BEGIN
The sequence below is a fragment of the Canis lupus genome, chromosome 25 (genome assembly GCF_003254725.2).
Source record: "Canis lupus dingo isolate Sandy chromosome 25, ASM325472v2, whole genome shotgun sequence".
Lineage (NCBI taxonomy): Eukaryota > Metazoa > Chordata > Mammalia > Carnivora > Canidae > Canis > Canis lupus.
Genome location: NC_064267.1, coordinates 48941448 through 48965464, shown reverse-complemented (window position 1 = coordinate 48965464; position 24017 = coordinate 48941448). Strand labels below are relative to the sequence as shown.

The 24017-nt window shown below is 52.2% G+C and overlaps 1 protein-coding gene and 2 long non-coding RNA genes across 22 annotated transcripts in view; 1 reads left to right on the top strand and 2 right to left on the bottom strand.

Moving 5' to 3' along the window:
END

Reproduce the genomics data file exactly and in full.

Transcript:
The sequence below is a fragment of the Canis lupus genome, chromosome 25 (genome assembly GCF_003254725.2).
Source record: "Canis lupus dingo isolate Sandy chromosome 25, ASM325472v2, whole genome shotgun sequence".
Lineage (NCBI taxonomy): Eukaryota > Metazoa > Chordata > Mammalia > Carnivora > Canidae > Canis > Canis lupus.
Genome location: NC_064267.1, coordinates 48941448 through 48965464, shown reverse-complemented (window position 1 = coordinate 48965464; position 24017 = coordinate 48941448). Strand labels below are relative to the sequence as shown.

The 24017-nt window shown below is 52.2% G+C and overlaps 1 protein-coding gene and 2 long non-coding RNA genes across 22 annotated transcripts in view; 1 reads left to right on the top strand and 2 right to left on the bottom strand.

Moving 5' to 3' along the window: